What follows is a detailed account of how the police department of the 1930s operated. The reader follows closely on McKee's heels and is given what is described as "real inside information, high-pressure thrills, suspense." Reilly manages to deliver without boring the reader with those details. I have read other (later) mysteries by Reilly and was a bit disconcerted by the description of McKee as a tight-lipped, cold-eyed hunter of men. This didn't really connect with the McKee I had met in these later novels. Granted, this earlier version of McKee is a bit more steely and there is far more procedural detail given, but in the end he is the same detective I recall...showing a good deal of compassion and humanity in the closing scenes. Not quite the cold hunter of men that the blurb served up.
My last professional detective is most certainly the least well-known and will probably be completely unknown to many. His author, Harold Kemp certainly is: According to Classic Crime Fiction, Death of a Dwarf (1955) is the fifth in a mystery series by Harold Kemp and features Detective Inspector Jimmy Brent and his team of sleuths. Like me, the folks at CCF have found very little information about Kemp out on the interwebs. If anyone has any information beyond his birth year (1896) and short bibliography (seven titles in all), I'd love to hear about it.
Detective Inspector Jimmy Brent was first introduced to me when I discovered the near-pristine, dust-jacketed Death of a Dwarf sitting on the shelf of Half Price Books. I mean, who could resist a vintage mystery with a title like that? But I wasn't sure whether I should be glad to have brought it home or not.
The story is quite good with a standard motive given a nice little twist. Fairly clued--it's certainly not Kemp's fault that I completely forgot a little tidbit that he prominently displayed for me back in the early chapters. Likeable characters--the interactions between Jimmy Brent and his superiors, colleagues, and underlings are delightful and supporting characters from the village are just as good (save for a few suspects...but then we're not supposed to like them). There's even a knowing little old lady calmly knitting in her little apartment--but none appear to be stock characters used purely for effect. Finely drawn surroundings--nice country village and there's even (see the cover) a menacing castle with ruins. My uncertainty lay in the fact that I was quite sure that future installments of Brent and company are going to be rather difficult to come by (unless I want to break down and search for him through internet sellers). I did manage (through the generosity of my boss--who doesn't mind using the internet to buy books and who got it for me as a present) to get hold of a second Jimmy Brent novel--Red for Murder.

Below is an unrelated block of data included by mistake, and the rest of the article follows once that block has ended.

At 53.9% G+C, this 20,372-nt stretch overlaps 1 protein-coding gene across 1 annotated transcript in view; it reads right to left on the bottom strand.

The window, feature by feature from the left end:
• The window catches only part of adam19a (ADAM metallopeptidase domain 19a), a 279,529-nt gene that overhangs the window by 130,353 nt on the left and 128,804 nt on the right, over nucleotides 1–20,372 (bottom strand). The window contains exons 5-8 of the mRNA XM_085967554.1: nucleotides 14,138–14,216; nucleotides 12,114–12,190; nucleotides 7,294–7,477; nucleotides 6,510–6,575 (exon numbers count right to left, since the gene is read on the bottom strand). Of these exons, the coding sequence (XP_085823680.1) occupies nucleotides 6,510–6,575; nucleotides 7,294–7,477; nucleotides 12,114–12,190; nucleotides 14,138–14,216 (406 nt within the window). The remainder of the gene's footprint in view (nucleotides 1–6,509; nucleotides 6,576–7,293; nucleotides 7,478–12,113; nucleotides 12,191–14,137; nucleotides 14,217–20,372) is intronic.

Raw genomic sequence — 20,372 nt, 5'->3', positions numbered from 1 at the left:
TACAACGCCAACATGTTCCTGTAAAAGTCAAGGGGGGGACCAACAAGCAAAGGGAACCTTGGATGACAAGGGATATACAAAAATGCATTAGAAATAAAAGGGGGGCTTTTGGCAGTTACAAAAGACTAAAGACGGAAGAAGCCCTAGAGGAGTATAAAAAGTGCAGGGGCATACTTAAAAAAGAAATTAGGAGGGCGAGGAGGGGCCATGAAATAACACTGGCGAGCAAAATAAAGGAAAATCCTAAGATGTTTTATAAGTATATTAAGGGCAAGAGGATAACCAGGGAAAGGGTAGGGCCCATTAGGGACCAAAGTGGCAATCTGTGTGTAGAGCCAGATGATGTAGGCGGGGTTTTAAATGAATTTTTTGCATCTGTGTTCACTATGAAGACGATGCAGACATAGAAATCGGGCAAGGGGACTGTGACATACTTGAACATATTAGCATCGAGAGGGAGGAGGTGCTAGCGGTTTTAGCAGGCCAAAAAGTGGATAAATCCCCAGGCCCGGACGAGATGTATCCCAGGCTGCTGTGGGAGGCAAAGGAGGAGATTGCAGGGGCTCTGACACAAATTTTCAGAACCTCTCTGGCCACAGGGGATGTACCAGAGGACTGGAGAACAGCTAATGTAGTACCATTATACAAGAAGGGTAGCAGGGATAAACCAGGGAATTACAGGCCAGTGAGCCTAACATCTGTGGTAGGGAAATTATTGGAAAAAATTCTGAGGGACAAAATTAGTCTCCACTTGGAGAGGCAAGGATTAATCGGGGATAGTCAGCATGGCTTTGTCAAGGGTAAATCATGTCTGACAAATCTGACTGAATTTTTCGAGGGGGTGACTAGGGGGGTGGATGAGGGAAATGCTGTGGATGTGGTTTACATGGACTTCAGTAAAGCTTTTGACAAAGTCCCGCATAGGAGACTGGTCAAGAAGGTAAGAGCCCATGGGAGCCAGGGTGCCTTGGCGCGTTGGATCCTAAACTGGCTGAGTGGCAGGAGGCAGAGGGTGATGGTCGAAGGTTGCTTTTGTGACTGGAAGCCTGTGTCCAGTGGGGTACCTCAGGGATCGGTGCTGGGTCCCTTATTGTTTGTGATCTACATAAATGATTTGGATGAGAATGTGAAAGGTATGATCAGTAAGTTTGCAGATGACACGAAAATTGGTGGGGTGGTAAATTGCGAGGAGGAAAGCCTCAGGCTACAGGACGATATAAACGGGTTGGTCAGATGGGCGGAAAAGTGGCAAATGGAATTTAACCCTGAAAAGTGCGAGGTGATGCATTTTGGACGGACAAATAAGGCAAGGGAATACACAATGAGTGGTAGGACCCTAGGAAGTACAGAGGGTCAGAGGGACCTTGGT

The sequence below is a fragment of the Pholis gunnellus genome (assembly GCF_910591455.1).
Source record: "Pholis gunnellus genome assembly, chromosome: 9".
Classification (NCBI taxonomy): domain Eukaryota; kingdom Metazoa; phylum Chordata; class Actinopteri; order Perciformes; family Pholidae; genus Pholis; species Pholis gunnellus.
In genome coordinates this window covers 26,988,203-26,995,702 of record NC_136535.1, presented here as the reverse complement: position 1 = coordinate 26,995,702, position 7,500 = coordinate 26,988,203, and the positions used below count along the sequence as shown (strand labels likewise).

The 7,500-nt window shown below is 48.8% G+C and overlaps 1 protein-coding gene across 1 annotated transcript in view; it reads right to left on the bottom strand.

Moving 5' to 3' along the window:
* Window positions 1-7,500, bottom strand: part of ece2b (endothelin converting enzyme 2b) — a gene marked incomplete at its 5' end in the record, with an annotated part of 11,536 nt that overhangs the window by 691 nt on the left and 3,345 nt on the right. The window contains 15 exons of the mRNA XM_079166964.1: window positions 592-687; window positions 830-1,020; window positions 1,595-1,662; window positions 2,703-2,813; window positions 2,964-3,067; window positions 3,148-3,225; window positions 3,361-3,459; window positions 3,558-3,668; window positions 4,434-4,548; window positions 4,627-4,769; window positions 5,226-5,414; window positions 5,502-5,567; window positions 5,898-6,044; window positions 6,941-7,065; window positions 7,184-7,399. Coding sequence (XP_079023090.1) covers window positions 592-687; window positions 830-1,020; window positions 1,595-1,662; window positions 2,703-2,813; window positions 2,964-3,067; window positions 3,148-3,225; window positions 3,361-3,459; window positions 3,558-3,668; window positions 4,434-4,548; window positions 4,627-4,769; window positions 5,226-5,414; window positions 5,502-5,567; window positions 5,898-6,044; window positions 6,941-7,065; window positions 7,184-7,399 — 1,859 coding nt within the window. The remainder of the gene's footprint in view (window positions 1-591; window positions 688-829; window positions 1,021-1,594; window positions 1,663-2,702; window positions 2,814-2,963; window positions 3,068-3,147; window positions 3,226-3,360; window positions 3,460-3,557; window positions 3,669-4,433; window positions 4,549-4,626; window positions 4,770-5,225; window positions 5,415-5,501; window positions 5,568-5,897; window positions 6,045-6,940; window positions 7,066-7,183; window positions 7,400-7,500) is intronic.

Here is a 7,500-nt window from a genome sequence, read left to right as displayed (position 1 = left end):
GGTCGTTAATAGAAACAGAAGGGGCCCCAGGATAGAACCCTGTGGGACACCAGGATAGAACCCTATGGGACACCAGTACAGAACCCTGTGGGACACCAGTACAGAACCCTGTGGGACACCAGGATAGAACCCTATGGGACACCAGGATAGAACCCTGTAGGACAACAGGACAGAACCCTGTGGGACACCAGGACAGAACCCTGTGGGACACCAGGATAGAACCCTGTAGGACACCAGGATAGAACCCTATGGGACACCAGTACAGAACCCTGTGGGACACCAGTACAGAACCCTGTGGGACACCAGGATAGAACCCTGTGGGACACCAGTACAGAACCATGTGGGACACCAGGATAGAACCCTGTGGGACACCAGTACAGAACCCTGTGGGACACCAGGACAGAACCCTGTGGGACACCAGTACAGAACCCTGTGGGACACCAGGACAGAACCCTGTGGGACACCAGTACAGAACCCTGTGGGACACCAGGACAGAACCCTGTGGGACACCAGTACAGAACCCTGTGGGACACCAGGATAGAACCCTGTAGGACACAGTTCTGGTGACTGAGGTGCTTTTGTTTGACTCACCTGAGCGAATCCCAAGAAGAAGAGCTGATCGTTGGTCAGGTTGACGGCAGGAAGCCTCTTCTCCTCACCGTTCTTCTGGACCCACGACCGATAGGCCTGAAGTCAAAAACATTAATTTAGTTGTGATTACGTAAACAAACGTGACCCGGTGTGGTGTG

Brent is an educated man, having been at York, St. Peter's and Cambridge, where he had taken his B.A. He is still in his thirties, but has risen rapidly through the ranks due to his native wit, determination, and integrity. He has a quirky sense of humor and an easy relationship with both his superiors and his assistants Gregg and Lewis. He brings a fresh point of view to a division that is made up of policeman who have less imagination and no eye for the unusual. Brent certainly isn't one to accept an easy answer just to close a case quickly and if he has to sort out vicars who hide under hedges and tell unnecessary lies as well as doctors who feign hearing loss to avoid answering questions, then he's perfectly willing to do so to ensure that justice will be served. His investigations are straight-forward, though the circumstances surrounding them rarely are and the clues are readily available to the reader which makes for interesting reading. Brent is another detective whose greatness lies in the fact that I have been left wanting more of his adventures and may have to resort to internet treasure hunting to fill that need.